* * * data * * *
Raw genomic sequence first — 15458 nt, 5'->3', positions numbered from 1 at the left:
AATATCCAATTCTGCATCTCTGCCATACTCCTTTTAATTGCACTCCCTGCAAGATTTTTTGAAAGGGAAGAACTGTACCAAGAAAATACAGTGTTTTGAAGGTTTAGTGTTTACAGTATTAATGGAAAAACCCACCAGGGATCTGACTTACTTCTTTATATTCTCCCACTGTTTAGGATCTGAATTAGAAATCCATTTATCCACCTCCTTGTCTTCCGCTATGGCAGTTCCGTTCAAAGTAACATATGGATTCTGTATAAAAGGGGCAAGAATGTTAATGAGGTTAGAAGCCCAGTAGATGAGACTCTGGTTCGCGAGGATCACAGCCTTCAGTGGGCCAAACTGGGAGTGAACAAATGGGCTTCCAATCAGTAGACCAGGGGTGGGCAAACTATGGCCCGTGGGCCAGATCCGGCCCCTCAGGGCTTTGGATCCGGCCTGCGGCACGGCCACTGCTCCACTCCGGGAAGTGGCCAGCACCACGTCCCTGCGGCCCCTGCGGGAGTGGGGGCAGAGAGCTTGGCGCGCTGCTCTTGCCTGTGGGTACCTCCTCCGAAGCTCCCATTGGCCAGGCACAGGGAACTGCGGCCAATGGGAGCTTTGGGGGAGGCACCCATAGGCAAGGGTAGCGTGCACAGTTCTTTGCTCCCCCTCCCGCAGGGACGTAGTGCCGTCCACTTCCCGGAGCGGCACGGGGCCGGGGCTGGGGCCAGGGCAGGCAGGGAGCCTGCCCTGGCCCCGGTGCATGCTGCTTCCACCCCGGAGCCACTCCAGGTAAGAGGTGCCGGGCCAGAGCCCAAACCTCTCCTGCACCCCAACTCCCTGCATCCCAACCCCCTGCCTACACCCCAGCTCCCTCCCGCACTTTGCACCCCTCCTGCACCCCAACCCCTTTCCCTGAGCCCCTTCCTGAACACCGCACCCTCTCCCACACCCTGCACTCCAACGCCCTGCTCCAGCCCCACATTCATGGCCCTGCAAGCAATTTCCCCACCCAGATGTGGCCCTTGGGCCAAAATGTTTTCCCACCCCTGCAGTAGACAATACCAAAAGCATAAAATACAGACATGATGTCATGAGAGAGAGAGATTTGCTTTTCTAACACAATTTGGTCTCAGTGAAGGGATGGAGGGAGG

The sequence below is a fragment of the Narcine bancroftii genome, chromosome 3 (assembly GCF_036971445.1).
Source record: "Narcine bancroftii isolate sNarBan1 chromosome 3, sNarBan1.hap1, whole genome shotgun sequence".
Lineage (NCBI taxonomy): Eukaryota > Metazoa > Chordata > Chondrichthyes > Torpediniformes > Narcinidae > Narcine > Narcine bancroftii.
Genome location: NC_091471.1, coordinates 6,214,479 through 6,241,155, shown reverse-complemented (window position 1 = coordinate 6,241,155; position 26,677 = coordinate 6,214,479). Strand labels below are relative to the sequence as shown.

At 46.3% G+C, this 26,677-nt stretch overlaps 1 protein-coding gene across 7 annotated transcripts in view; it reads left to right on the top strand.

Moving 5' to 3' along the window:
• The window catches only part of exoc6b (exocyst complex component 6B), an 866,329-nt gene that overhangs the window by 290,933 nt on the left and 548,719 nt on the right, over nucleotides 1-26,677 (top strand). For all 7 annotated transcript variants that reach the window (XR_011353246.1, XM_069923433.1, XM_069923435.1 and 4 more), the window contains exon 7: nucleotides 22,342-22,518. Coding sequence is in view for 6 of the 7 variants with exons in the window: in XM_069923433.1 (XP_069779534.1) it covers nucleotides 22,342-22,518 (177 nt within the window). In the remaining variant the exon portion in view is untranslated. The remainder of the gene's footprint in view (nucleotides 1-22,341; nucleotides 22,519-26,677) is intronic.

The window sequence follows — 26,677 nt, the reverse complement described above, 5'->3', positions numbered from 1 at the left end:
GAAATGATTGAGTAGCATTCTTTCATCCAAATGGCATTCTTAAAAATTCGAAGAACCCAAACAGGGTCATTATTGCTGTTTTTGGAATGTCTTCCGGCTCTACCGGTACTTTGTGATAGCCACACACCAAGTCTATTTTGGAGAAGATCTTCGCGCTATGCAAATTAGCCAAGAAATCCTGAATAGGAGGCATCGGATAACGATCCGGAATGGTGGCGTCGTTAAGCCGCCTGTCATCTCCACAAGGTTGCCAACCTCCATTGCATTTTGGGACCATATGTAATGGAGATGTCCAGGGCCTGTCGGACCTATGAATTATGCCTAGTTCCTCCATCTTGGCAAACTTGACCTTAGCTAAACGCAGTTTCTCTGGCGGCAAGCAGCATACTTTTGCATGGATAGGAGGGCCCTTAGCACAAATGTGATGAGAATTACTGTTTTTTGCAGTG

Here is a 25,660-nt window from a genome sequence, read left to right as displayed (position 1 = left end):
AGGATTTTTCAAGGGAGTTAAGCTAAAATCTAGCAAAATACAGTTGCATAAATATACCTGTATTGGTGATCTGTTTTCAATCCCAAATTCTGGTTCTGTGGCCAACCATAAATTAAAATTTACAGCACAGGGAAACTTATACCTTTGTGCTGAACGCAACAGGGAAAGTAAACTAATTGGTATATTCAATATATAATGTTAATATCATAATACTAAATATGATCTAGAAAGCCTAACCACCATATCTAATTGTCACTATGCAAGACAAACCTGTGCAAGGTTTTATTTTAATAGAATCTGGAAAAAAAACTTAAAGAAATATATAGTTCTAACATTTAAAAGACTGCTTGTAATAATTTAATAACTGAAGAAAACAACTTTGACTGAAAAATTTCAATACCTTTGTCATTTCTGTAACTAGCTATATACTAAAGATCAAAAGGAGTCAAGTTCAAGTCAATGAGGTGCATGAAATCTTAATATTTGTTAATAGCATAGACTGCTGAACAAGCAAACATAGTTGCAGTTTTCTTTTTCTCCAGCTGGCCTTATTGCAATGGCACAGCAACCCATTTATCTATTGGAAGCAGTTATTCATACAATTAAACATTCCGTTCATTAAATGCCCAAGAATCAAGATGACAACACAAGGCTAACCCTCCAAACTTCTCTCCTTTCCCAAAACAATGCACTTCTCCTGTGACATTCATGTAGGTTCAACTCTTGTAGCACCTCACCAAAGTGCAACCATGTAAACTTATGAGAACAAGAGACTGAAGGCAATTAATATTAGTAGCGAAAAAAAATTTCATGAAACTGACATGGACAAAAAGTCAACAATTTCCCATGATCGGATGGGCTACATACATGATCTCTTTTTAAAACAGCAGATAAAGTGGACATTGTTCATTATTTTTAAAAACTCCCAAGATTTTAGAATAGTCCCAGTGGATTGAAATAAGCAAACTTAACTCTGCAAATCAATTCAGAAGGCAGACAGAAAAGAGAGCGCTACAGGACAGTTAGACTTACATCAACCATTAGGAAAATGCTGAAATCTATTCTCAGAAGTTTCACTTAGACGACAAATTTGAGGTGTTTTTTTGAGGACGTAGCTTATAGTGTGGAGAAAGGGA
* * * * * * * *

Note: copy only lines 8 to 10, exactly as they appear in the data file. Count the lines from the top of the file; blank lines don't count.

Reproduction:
Moving 5' to 3' along the window:
• The window catches only part of exoc6b (exocyst complex component 6B), an 866,329-nt gene that overhangs the window by 290,933 nt on the left and 548,719 nt on the right, over nucleotides 1-26,677 (top strand). For all 7 annotated transcript variants that reach the window (XR_011353246.1, XM_069923433.1, XM_069923435.1 and 4 more), the window contains exon 7: nucleotides 22,342-22,518. Coding sequence is in view for 6 of the 7 variants with exons in the window: in XM_069923433.1 (XP_069779534.1) it covers nucleotides 22,342-22,518 (177 nt within the window). In the remaining variant the exon portion in view is untranslated. The remainder of the gene's footprint in view (nucleotides 1-22,341; nucleotides 22,519-26,677) is intronic.

The window sequence follows — 26,677 nt, the reverse complement described above, 5'->3', positions numbered from 1 at the left end: